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This morning, the Wisconsin Supreme Court issued its ruling in Madison Teachers, Inc. v. Walker, in which the Court’s conservative majority overturned Judge Juan Colas’s 2012 decision that found most of Act 10 unconstitutional for municipal employees. The decision did not affect our state employee and UW System unions, which have been operating under Act 10 since 2011. As expected, a majority of the Court upheld the law, which is no surprise—the conservative ideologues that make up the Court’s majority have reliably sided with Scott Walker and big-money special interests in nearly every major case over the past few years. This decision is aptly summarized by Justice Ann Walsh Bradley, joined by Chief Justice Shirley Abrahamson, in her dissent, which states that "the majority's failure to address the actual issues presented in this case allows it to reach results that countenance the needless diminution of multiple constitutional rights." While I (and our legal counsel) strongly disagree with the Court’s opinion, today’s decision closes the books on the major legal challenges to Act 10.
Madison, WI: As legislators and other committee members met on Thursday, July 24, to discuss drastic centralization of power in the Wisconsin Technical College System (WTCS), members of AFT-Wisconsin called on the committee to keep WTCS decision-making power in Wisconsin’s communities. AFT-Wisconsin President Kim Kohlhaas, a teacher in the Superior School District, urged the committee to protect a system that gives each technical college the ability to respond to local needs and provide high-quality practical education.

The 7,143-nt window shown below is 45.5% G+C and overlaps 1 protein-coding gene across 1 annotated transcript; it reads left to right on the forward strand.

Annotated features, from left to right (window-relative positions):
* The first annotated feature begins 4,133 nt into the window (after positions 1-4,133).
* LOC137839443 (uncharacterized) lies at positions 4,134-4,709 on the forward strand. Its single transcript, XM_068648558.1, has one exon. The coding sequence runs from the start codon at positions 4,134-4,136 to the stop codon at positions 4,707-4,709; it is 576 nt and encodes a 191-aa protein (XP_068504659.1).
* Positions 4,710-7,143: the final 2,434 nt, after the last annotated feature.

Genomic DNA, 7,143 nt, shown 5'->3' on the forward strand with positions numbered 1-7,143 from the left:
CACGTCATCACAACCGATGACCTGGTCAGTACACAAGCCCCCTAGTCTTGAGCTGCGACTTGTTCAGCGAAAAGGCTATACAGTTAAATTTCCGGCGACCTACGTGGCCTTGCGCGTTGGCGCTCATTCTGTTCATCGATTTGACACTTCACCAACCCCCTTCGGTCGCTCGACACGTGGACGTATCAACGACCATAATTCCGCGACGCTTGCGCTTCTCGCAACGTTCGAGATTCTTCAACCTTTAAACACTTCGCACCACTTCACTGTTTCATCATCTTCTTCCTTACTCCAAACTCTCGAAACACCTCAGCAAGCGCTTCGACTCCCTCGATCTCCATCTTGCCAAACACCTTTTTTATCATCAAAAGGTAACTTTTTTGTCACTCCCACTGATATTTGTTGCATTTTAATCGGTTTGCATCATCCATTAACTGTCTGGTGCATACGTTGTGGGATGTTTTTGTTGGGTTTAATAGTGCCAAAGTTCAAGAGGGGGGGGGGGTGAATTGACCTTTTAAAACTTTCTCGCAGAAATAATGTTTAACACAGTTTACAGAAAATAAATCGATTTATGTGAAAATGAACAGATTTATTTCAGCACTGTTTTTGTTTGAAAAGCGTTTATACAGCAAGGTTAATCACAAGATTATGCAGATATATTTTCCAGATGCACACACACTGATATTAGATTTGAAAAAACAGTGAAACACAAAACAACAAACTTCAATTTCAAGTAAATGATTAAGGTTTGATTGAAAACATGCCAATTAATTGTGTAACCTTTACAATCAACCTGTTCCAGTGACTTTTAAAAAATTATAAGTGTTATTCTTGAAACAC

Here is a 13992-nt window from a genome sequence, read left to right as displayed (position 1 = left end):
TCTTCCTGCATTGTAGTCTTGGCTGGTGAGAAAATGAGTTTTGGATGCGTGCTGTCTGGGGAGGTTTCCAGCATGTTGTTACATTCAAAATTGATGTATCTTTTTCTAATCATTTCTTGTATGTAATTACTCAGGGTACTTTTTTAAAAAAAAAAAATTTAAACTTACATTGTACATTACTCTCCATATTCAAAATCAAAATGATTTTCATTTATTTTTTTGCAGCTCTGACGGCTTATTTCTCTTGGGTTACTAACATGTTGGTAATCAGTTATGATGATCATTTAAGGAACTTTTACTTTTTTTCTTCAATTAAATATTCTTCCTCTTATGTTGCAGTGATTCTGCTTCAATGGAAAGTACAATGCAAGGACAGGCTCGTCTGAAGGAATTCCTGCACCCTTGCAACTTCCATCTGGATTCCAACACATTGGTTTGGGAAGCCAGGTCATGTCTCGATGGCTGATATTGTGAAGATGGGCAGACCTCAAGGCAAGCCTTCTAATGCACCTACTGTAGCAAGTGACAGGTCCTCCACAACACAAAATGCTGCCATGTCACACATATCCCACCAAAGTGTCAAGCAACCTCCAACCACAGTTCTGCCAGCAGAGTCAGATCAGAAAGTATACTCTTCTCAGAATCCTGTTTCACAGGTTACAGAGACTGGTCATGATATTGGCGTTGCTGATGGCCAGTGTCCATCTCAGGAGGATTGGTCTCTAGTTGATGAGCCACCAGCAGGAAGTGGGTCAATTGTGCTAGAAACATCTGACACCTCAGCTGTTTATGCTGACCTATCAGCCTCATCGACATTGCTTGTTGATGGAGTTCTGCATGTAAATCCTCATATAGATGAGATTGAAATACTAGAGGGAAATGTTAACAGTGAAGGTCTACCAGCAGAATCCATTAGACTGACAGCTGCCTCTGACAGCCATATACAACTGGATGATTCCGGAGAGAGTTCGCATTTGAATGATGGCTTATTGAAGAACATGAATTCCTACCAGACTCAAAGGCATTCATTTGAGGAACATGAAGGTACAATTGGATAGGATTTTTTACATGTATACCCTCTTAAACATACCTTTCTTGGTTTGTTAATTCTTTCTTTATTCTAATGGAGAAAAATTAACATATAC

Like many of you, I have been anxiously awaiting the United States Supreme Court’s decision in Harris v. Quinn, a case which threatened to eliminate fundamental workers’ rights across the entire public sector. In this case, an extreme right-wing anti-union organization, the Right to Work Legal Foundation, used a dispute over a recently formed union for home health care workers in Illinois to attempt to outlaw fair share fees and even the right to exclusive union representation in the entire public sector of the United States. While the Court’s conservative majority sided with right-wing special interests in their decision, dealing a substantial blow to our sister and brother home health care workers in Illinois and elsewhere, the decision did not, as feared, impact the right to exclusive union representation in the public sector or the ability to require all public employees to pay their fair share of the cost of their representation. This, at least, is something to be grateful for.
I’m writing to let you know about an important development in the proposed merger of AFT-Wisconsin and the Wisconsin Education Association Council (WEAC). As you know, a vote on merger was originally scheduled to take place in April at both the WEAC and AFT-Wisconsin conventions. Last Saturday, WEAC’s Board of Directors voted to postpone a full merger vote.
Following a new report detailing how Wall Street sold toxic deals to school districts and municipalities that are costing communities billions in fees, interest and other payments, educators, parents, community members and local officials have joined together for a Day of Action in cities across the country.
The AFT has awarded AFT Innovation Fund grants for teachers in New York and Connecticut to offer solutions to problems with their state's rollout of the Common Core State Standards.